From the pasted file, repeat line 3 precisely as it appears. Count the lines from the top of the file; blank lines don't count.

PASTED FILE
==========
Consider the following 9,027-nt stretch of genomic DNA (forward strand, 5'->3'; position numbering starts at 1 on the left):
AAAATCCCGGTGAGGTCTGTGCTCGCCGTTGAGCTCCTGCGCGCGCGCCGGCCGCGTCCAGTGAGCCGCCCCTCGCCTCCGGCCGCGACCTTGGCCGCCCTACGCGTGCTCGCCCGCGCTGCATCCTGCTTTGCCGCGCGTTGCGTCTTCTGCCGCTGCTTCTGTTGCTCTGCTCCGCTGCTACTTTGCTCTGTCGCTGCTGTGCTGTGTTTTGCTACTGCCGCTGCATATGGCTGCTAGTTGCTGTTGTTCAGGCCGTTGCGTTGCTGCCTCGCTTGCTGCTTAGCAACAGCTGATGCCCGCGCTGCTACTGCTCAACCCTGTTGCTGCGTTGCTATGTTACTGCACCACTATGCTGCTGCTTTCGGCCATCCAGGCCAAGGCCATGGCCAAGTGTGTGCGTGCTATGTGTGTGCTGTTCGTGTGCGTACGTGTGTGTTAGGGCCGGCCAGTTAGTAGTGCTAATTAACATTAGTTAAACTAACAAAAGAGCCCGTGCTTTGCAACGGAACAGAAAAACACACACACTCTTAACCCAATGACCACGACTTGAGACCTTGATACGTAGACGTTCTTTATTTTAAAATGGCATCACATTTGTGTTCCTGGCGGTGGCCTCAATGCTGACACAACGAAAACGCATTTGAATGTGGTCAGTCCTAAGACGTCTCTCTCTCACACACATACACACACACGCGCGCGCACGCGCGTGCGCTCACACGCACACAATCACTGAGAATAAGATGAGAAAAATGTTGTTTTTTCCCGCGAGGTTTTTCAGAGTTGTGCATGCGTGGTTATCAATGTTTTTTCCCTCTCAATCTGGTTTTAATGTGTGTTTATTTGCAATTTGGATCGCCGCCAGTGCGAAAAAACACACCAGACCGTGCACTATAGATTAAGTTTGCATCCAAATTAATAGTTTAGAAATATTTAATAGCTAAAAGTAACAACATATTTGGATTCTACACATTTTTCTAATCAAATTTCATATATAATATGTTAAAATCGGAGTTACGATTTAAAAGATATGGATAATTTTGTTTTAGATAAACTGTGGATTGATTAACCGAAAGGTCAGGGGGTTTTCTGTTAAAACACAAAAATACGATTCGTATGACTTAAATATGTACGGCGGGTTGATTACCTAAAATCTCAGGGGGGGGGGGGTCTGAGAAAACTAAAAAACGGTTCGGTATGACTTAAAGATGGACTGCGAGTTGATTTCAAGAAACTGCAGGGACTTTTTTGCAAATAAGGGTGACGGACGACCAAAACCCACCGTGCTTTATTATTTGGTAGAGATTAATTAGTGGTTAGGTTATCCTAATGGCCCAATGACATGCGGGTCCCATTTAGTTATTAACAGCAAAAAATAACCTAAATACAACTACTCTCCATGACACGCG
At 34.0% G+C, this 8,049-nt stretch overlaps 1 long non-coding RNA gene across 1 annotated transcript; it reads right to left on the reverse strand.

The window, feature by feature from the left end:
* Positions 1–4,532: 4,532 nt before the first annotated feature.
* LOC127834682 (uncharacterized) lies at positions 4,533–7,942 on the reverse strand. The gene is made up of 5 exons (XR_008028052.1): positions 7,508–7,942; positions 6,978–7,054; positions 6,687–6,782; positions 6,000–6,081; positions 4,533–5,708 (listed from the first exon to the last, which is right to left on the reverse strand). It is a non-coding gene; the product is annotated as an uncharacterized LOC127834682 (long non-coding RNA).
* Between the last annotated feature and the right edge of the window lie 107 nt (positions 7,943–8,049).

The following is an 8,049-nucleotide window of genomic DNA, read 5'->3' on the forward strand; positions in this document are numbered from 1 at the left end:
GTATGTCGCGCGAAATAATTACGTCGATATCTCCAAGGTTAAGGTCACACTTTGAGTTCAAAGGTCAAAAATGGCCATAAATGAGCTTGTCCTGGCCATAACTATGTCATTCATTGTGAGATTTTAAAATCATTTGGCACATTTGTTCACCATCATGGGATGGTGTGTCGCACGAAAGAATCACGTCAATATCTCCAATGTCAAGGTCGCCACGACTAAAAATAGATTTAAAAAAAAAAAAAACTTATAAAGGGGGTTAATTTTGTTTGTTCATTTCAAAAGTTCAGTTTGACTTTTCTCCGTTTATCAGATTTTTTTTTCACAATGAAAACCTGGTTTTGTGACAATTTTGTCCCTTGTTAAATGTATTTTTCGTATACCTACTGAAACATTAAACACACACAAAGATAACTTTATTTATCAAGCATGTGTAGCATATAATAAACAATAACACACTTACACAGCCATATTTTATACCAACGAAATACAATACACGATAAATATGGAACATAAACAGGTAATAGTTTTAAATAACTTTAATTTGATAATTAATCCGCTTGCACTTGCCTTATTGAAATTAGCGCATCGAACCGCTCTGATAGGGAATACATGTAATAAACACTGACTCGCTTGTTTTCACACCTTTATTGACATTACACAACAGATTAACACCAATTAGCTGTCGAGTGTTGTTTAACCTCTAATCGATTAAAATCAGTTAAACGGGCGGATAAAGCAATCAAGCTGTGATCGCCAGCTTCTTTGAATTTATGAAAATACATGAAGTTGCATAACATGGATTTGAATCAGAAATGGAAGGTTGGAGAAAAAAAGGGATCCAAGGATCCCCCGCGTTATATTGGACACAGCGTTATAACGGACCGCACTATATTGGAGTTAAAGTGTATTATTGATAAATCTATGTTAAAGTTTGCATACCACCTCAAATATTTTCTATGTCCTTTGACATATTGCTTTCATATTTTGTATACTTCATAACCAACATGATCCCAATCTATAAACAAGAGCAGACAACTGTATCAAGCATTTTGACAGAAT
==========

At 34.0% G+C, this 8,049-nt stretch overlaps 1 long non-coding RNA gene across 1 annotated transcript; it reads right to left on the reverse strand.